Osteoarthritis - drug therapy
Protective Agents - therapeutic use
Abstract
Emerging evidence supports the concept that biochemical markers are clinically useful non-invasive diagnostic tools for the monitoring of changes in cartilage turnover in patients with destructive joint diseases such as osteoarthritis (OA) and rheumatoid arthritis (RA). Epidemiological studies demonstrated that measurements of different degradation products of proteins in the extracellular matrix of hyaline cartilage in urine or serum samples are (1) increased in OA or RA patients compared with healthy individuals, (2) correlate with disease activity, and (3) are predictive for the rate of changes in radiographic measures of cartilage loss. The present review provides an updated list of available biomarkers and summarize the research data arguing for their clinical utility. In addition, it addresses the question whether or not the monitoring of biomarkers during different treatment modalities could be a useful approach to characterize the chondro-protective effects of approved and candidate drugs. Finally, it briefly reviews the in vitro/ex vivo experimental settings - isolated chondrocyte cultures and articular cartilage explants - that can assist in the verification of novel markers, but also studies assessing direct effects of drug candidates on chondrocytes. Collectively, biomarkers may acquire a function as established efficacy parameters in the clinical development of novel chondro-protective agents.
PubMed ID
17056470 View in PubMed
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[A procedure for calculating needs for antituberculous drugs].

https://arctichealth.org/en/permalink/ahliterature157421
Source
Probl Tuberk Bolezn Legk. 2008;(3):3-10
Publication Type
Article
Date
2008
Author
E M Bogorodskaia
N V Antonova
M I Perel'man
K G Puchkov
T N Ivanushkina
Source
Probl Tuberk Bolezn Legk. 2008;(3):3-10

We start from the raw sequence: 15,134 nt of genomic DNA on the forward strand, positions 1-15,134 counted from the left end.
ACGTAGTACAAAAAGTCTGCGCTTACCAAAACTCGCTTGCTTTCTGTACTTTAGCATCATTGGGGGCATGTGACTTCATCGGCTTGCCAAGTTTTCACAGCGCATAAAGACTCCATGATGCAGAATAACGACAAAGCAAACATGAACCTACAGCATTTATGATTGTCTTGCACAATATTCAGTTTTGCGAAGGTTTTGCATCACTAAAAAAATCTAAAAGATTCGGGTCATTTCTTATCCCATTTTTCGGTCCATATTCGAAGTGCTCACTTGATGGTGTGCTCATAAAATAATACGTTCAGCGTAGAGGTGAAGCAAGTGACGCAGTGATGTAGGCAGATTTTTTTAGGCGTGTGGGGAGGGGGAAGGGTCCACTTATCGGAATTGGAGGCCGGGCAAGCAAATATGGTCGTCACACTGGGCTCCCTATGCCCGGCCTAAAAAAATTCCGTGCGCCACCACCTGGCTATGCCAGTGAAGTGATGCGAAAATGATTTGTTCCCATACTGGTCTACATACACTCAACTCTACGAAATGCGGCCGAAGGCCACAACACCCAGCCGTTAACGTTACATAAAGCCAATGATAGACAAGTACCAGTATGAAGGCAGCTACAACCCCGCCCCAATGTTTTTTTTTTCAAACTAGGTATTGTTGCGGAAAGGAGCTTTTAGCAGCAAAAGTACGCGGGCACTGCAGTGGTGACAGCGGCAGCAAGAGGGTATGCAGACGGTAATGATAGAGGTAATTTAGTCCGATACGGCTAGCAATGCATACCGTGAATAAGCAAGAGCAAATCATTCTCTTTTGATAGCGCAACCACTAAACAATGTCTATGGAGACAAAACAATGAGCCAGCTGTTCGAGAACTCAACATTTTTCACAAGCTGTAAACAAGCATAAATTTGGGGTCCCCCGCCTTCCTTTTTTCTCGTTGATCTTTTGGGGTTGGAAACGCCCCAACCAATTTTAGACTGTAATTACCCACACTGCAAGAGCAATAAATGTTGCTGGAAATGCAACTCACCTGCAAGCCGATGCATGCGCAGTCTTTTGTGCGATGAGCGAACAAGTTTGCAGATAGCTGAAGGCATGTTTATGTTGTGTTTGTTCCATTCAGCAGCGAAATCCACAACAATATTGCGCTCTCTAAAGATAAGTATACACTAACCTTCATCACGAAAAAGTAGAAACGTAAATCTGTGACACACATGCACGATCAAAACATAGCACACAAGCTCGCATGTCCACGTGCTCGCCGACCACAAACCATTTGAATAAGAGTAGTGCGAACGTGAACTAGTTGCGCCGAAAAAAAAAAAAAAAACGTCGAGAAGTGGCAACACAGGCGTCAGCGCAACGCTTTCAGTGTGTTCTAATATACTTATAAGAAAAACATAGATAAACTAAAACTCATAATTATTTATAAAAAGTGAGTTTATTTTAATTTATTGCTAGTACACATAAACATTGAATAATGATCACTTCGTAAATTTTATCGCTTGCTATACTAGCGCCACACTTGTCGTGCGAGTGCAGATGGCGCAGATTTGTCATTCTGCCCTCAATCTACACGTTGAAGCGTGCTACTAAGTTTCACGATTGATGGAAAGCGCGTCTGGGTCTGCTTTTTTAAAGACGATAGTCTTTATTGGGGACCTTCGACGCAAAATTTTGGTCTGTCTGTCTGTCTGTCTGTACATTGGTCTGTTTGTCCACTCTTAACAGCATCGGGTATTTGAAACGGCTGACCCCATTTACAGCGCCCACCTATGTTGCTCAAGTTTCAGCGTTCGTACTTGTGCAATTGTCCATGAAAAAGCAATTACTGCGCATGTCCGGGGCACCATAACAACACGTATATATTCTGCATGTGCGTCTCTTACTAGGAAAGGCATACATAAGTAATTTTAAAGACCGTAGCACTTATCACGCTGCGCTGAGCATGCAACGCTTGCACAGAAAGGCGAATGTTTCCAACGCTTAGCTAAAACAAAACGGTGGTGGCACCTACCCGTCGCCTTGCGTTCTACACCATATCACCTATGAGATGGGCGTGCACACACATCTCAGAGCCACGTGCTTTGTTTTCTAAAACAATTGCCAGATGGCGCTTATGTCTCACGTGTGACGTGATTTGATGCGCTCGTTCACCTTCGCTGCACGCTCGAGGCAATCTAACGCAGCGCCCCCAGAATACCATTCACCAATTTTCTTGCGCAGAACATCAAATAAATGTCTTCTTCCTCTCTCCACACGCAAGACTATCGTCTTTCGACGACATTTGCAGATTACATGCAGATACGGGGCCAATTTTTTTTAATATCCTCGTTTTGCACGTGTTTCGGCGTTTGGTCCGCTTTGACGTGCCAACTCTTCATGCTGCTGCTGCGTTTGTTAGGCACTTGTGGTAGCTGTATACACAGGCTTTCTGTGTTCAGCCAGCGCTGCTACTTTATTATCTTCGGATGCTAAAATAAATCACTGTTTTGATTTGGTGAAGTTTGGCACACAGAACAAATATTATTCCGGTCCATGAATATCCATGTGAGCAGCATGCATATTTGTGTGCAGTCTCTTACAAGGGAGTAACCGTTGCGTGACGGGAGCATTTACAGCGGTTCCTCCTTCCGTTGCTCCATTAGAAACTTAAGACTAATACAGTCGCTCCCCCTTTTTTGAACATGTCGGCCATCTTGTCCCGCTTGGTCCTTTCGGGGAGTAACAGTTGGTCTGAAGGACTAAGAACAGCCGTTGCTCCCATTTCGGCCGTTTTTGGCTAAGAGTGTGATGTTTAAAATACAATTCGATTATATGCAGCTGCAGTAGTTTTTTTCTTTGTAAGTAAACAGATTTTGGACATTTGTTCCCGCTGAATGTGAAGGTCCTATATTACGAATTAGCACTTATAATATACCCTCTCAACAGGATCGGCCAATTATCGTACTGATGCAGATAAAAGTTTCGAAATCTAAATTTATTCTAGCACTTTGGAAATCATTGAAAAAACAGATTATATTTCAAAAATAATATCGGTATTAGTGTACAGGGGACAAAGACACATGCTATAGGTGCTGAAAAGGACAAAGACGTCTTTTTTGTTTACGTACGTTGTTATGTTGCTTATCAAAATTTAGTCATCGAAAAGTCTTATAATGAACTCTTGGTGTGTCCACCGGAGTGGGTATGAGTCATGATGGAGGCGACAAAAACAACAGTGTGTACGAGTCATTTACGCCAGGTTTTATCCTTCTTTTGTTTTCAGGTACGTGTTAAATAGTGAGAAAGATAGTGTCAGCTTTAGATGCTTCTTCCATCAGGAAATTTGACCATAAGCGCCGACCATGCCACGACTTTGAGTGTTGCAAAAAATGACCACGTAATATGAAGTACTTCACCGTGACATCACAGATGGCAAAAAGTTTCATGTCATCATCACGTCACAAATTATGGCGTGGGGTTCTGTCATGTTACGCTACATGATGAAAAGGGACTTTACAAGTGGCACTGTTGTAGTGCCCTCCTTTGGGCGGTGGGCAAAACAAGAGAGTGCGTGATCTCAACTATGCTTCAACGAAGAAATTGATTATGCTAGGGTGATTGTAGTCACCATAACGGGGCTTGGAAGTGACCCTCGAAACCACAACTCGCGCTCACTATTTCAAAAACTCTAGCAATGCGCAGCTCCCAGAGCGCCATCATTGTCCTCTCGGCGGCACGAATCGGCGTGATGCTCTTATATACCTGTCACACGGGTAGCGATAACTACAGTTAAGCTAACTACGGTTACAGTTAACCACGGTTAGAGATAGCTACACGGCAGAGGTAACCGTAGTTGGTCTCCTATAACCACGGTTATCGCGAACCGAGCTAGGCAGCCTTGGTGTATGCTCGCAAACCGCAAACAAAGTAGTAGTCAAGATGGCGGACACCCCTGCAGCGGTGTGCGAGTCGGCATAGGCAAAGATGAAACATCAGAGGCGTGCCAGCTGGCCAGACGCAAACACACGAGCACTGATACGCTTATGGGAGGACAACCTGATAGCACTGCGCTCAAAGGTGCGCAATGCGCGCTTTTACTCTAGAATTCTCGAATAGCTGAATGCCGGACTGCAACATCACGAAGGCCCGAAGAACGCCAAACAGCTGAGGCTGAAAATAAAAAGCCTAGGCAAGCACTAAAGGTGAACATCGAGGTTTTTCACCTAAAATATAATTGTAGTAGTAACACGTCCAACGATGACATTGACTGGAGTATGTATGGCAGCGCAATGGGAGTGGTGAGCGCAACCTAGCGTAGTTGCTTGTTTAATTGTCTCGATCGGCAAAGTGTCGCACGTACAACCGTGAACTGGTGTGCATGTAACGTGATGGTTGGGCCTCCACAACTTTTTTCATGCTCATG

Date
2008
Language
Russian
Publication Type
Article
Keywords
Antitubercular Agents - therapeutic use
Drug Design
Drug Industry
Drug Utilization - statistics & numerical data
Humans
Needs Assessment - organization & administration
Russia
Tuberculosis - drug therapy
Abstract
to develop a procedure for calculating needs for antituberculous drugs (ATD).
A unified E-form (UEF) was developed as an "Excel" file with the underlying invariable formulas and coefficients for the computer-based calculation of ATD needs in any subject of the Russian Federation. The needs were estimated using the average number of tablets (capsules, vials) of each ATD required per man/course, by taking into account the conventional chemotherapy regimens, the duration of chemoprophylaxis, antirecurrent courses, ATD test therapy, a treatment regimen for complications due to BCG vaccination. Information on the inventory of ATDs at the end of the previous year and their estimated deliveries from various sources was additionally considered. Data to be filled in the UEF were obtained from the reporting documents: 1) TB Form No. 2 "Information on patients registered for treatment" approved by Order No. 50 "On Consummation of Recording and Reporting Documents as to Tuberculosis Monitoring" issued by the Ministry of Health of the Russian Federation on February 13, 2002; 2) Form No. 030-4/y "Tuberculosis Patient Follow-Up Schedule"; and 3) Form No. 33 "Information on Patients with Tuberculosis" approved by Regulation No. 80 issued by the Russian Statistics Agency on November 11, 2005. The filled-in UEFs were obtained from 82 subjects of the Russian Federation.